Given Tara Iti’s resounding success, Kayne subsequently hired Bill Coore and Ben Crenshaw — and Doak again — to build a pair of public-access courses four miles south down the coast from the private Tara Iti. The Doak course opens in October but the Coore & Crenshaw’s Te Arai South (No. 7) opened last year to rave reviews. Based on its finish here, we expect it to be a strong contender for inclusion in our 2023 World Top 100 due out in November.

Tara Iti golf
The Tom Doak-designed Tara Iti in New Zealand. jacob sjoman

In Other Parts of Asia

While Australia, Japan and New Zealand courses comprise nearly two thirds of our ranking, exciting builds are percolating all across Asia. Vietnam’s coastline, in particular, is being put to fantastic use. Panelist Paul Rudovsky, who has played over 1,500 courses, was smitten by his time in Vietnam and its people. Rudovsky is our resident course statistician and, citing a study by the R&A, writes, “Vietnam has grown from 78 courses in 2018 to 86 in 2020, and there are an additional 27 new courses that will have opened by year end 2025. So in seven years, Vietnam is projected to go from 78 to 113 courses— a growth of 45 percent!”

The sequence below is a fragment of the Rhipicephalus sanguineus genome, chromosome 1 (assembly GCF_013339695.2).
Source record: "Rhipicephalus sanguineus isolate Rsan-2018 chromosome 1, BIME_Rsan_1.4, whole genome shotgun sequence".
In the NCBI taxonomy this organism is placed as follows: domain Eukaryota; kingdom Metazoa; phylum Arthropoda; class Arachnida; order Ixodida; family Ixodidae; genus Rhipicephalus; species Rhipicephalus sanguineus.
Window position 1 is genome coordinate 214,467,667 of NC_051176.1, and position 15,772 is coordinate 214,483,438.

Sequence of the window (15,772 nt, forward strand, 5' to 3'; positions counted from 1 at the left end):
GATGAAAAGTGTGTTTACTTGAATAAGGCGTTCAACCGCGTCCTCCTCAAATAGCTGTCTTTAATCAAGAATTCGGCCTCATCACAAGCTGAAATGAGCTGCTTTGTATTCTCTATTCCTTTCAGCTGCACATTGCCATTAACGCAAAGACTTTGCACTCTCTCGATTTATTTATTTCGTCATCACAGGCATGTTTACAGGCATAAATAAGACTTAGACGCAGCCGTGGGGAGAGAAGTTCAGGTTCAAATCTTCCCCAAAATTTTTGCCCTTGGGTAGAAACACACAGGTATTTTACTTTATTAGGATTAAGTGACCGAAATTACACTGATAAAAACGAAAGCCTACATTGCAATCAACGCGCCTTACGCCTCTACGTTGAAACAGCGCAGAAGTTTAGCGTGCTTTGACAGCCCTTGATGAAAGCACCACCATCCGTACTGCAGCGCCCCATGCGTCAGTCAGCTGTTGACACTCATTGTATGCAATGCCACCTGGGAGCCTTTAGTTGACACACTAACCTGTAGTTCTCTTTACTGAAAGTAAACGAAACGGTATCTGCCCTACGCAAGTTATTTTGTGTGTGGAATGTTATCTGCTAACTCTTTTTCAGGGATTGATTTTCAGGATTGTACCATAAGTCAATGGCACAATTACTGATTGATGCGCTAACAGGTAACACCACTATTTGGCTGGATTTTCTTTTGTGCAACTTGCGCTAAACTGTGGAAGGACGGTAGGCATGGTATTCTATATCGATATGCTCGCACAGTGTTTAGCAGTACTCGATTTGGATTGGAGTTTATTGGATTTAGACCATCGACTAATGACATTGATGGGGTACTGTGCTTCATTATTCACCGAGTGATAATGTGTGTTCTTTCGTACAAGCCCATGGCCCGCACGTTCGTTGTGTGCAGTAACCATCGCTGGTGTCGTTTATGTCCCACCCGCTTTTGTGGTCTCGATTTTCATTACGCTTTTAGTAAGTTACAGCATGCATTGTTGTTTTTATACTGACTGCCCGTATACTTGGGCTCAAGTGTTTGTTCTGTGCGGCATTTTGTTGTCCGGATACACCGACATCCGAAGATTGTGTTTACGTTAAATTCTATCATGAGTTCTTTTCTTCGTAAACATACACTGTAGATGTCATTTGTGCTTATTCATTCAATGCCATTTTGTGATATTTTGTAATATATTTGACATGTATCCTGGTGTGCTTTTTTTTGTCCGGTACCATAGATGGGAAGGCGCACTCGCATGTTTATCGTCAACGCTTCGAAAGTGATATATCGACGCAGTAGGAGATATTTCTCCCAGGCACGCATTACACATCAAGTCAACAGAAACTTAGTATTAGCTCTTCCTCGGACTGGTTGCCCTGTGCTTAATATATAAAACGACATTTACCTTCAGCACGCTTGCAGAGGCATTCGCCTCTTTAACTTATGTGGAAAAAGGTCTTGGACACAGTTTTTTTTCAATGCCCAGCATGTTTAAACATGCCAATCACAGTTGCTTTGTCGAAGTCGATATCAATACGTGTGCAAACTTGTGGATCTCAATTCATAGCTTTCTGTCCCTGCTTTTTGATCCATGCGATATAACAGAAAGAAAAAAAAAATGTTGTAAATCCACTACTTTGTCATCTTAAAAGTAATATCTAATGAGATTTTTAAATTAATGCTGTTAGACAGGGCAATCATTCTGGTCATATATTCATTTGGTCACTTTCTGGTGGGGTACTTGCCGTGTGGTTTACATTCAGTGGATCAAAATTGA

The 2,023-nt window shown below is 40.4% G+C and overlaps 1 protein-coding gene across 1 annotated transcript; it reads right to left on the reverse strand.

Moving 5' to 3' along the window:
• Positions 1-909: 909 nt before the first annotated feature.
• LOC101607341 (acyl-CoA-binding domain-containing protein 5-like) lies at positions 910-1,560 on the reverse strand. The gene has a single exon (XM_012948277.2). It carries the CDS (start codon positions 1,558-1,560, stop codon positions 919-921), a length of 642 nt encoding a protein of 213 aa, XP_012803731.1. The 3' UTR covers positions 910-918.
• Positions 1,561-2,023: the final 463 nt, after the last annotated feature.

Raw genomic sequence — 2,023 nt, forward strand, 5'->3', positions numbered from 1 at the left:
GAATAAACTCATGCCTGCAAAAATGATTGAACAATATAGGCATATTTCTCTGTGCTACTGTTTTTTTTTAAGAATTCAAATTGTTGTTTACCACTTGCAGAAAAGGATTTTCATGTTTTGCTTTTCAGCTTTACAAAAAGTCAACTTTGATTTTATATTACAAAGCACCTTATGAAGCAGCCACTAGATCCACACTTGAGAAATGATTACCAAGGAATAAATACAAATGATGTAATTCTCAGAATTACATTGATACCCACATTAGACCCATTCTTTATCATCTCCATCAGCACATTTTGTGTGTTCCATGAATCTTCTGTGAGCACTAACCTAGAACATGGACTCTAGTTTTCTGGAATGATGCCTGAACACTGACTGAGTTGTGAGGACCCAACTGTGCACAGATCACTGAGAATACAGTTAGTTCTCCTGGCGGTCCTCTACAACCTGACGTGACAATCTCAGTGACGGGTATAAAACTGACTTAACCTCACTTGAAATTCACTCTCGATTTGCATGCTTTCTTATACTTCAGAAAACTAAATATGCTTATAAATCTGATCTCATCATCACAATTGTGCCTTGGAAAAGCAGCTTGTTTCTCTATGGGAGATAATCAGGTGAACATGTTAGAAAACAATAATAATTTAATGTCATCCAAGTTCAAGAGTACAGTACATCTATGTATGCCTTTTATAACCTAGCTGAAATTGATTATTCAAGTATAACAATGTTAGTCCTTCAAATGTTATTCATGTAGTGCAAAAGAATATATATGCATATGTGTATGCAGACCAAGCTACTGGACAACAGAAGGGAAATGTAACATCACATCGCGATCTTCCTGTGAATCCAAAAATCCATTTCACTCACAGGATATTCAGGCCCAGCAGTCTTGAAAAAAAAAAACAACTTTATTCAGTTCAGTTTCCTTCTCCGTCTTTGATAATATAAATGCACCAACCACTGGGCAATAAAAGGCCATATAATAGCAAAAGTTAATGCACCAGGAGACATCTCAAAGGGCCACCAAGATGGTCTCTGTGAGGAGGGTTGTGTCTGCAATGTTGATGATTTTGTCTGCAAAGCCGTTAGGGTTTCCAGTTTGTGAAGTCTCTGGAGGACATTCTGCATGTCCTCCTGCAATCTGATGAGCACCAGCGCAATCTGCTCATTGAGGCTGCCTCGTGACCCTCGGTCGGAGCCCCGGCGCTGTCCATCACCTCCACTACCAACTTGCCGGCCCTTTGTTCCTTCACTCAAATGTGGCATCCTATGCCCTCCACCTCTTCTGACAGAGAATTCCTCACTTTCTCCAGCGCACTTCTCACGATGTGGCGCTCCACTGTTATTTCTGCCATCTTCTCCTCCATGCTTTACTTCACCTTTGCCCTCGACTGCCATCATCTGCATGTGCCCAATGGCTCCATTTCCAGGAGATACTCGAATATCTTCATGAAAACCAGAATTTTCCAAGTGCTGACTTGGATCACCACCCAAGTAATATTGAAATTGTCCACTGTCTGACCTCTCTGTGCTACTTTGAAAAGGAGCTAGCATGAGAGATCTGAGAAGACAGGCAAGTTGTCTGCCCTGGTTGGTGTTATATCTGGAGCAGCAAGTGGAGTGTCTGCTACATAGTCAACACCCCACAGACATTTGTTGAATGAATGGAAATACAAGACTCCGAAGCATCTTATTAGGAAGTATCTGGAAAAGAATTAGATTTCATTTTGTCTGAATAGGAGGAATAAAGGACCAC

Similar to Paul’s sentiments on the Vietnamese, I was mightily impressed on my one visit to South Korea. For sure, Koreans embrace golf almost spiritually. You can see it in how neatly they present their courses and work with nature. Though we only rank courses themselves, if you’re into design in general, the architecture of the clubhouses at the finest courses in South Korea, including Nine Bridges (No. 12), South Cape (No. 14) and Whistling Rock (No. 37), will knock your socks off.

Course construction in China is a bit different — it tends to ebb and flow with the government’s desires. At the pinnacle stands Coore & Crenshaw’s Shanqin Bay on the island of Hainan. While its original 17th hole — one of the best on property — was removed a few years ago, a permanent replacement has now taken hold. The addition helped this coastal stunner move into 13th place on our list.